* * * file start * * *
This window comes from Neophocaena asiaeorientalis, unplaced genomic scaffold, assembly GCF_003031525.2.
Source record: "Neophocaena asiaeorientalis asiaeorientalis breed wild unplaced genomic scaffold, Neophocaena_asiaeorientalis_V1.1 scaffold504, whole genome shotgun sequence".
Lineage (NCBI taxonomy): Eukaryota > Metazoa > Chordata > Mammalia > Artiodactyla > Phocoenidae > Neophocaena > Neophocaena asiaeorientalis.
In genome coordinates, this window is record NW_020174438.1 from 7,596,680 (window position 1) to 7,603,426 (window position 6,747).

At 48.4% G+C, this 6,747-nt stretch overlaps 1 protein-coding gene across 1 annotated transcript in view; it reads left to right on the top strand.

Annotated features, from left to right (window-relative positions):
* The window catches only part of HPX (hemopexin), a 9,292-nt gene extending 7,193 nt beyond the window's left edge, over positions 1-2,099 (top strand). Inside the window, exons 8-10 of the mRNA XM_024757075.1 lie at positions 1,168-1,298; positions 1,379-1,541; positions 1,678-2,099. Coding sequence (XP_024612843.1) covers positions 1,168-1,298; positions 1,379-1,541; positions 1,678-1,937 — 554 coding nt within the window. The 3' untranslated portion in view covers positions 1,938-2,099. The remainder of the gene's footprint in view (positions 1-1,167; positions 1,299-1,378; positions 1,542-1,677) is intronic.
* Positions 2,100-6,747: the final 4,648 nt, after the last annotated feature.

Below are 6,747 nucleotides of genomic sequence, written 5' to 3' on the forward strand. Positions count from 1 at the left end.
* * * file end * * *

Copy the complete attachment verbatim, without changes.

This window comes from Neophocaena asiaeorientalis, unplaced genomic scaffold, assembly GCF_003031525.2.
Source record: "Neophocaena asiaeorientalis asiaeorientalis breed wild unplaced genomic scaffold, Neophocaena_asiaeorientalis_V1.1 scaffold504, whole genome shotgun sequence".
Lineage (NCBI taxonomy): Eukaryota > Metazoa > Chordata > Mammalia > Artiodactyla > Phocoenidae > Neophocaena > Neophocaena asiaeorientalis.
In genome coordinates, this window is record NW_020174438.1 from 7,596,680 (window position 1) to 7,603,426 (window position 6,747).

At 48.4% G+C, this 6,747-nt stretch overlaps 1 protein-coding gene across 1 annotated transcript in view; it reads left to right on the top strand.

Annotated features, from left to right (window-relative positions):
* The window catches only part of HPX (hemopexin), a 9,292-nt gene extending 7,193 nt beyond the window's left edge, over positions 1-2,099 (top strand). Inside the window, exons 8-10 of the mRNA XM_024757075.1 lie at positions 1,168-1,298; positions 1,379-1,541; positions 1,678-2,099. Coding sequence (XP_024612843.1) covers positions 1,168-1,298; positions 1,379-1,541; positions 1,678-1,937 — 554 coding nt within the window. The 3' untranslated portion in view covers positions 1,938-2,099. The remainder of the gene's footprint in view (positions 1-1,167; positions 1,299-1,378; positions 1,542-1,677) is intronic.
* Positions 2,100-6,747: the final 4,648 nt, after the last annotated feature.

Below are 6,747 nucleotides of genomic sequence, written 5' to 3' on the forward strand. Positions count from 1 at the left end.